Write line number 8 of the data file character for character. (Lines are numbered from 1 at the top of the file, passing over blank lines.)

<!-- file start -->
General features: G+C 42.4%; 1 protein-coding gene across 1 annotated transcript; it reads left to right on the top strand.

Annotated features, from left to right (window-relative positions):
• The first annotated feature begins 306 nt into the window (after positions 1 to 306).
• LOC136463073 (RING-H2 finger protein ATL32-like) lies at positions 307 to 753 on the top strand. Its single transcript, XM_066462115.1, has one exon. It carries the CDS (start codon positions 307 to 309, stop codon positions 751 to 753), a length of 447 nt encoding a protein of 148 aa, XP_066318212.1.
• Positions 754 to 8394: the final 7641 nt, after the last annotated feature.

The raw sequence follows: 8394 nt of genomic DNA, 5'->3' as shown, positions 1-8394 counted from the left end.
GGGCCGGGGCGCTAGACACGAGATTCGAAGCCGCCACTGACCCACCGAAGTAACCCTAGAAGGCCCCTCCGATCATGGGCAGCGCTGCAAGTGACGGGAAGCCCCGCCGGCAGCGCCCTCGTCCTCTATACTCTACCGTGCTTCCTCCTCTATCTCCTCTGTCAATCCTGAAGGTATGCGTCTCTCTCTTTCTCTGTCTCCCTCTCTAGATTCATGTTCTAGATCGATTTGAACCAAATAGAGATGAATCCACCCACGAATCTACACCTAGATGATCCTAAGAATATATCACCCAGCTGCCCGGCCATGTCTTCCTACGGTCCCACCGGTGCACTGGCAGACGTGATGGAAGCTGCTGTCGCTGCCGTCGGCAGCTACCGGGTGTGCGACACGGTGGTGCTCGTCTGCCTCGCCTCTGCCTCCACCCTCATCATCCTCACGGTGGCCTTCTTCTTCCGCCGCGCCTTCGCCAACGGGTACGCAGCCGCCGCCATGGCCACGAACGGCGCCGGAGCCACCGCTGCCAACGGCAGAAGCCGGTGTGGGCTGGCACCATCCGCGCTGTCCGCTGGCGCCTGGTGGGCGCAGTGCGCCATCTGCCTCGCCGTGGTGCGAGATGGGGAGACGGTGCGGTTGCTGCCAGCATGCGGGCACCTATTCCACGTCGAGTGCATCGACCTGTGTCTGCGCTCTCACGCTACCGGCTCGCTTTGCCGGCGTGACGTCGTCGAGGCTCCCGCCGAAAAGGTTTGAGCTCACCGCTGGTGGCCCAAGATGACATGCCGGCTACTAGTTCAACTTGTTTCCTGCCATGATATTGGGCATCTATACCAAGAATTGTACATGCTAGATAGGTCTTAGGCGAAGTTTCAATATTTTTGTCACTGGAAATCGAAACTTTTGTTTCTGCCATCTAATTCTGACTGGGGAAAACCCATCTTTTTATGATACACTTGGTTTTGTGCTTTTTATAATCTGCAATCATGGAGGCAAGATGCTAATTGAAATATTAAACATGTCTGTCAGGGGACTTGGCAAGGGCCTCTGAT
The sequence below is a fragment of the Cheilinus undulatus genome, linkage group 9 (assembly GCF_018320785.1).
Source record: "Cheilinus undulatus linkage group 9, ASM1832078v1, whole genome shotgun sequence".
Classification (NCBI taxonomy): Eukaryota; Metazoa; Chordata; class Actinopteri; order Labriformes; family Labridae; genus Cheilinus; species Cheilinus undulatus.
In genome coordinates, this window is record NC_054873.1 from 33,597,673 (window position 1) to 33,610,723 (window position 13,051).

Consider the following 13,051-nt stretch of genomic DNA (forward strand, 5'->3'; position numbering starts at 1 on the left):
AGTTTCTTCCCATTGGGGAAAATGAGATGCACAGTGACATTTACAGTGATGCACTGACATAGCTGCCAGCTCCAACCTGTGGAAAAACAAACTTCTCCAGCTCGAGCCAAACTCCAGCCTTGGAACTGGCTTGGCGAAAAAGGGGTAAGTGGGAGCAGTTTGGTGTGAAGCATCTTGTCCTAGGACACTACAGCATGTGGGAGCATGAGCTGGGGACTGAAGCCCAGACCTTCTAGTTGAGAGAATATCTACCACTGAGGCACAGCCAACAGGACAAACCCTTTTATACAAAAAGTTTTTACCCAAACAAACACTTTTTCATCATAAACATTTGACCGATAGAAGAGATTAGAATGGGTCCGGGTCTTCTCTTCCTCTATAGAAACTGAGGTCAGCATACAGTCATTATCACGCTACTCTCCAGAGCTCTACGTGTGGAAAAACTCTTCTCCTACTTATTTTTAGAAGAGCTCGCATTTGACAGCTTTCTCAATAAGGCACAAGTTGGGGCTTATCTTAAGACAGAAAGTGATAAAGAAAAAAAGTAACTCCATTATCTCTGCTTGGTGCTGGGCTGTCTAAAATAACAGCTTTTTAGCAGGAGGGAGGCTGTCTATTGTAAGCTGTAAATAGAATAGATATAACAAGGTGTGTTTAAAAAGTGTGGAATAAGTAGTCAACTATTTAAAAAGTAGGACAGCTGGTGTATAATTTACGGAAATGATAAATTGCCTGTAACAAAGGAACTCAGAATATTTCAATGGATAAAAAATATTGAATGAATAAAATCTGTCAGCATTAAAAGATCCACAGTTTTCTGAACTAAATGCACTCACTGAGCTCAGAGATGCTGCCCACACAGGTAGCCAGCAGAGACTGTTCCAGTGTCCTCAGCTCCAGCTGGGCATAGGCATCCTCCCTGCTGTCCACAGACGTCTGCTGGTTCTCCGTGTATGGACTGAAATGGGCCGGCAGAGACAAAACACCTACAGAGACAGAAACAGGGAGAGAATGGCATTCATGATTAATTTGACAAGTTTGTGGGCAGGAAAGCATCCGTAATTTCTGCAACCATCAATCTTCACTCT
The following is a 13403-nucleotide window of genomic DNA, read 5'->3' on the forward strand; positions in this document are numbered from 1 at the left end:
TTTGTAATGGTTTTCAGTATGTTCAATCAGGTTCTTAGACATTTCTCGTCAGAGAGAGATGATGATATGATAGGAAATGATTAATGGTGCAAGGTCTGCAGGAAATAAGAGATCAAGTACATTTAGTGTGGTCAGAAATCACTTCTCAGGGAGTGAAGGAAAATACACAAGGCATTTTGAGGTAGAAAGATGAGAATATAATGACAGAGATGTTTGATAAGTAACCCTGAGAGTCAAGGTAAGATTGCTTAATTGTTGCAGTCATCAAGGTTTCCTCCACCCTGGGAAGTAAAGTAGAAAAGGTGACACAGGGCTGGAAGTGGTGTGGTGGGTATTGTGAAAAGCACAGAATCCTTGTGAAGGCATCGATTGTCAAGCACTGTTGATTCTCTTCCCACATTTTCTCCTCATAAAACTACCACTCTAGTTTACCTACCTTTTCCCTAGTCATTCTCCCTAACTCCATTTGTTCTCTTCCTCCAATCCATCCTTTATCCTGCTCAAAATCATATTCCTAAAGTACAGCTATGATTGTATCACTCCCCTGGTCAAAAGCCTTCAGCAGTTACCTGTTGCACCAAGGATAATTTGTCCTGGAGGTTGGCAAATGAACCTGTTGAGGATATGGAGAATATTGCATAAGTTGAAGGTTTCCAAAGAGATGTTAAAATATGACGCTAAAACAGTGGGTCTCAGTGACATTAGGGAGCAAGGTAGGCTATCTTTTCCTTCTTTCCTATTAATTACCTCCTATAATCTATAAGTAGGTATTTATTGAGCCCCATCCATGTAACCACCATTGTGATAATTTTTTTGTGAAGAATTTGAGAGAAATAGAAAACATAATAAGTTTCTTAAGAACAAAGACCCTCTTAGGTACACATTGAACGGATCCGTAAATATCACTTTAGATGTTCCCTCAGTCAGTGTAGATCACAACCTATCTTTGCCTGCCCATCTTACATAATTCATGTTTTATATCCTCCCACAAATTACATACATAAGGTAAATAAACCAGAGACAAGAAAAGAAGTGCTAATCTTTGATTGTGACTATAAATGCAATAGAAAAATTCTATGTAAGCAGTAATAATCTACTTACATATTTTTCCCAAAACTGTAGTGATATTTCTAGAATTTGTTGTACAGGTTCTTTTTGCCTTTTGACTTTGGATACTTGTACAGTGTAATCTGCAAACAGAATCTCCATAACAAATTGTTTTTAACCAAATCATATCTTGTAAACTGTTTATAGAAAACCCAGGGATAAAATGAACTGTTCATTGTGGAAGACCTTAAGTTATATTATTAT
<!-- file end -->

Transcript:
The sequence below is a fragment of the Cheilinus undulatus genome, linkage group 9 (assembly GCF_018320785.1).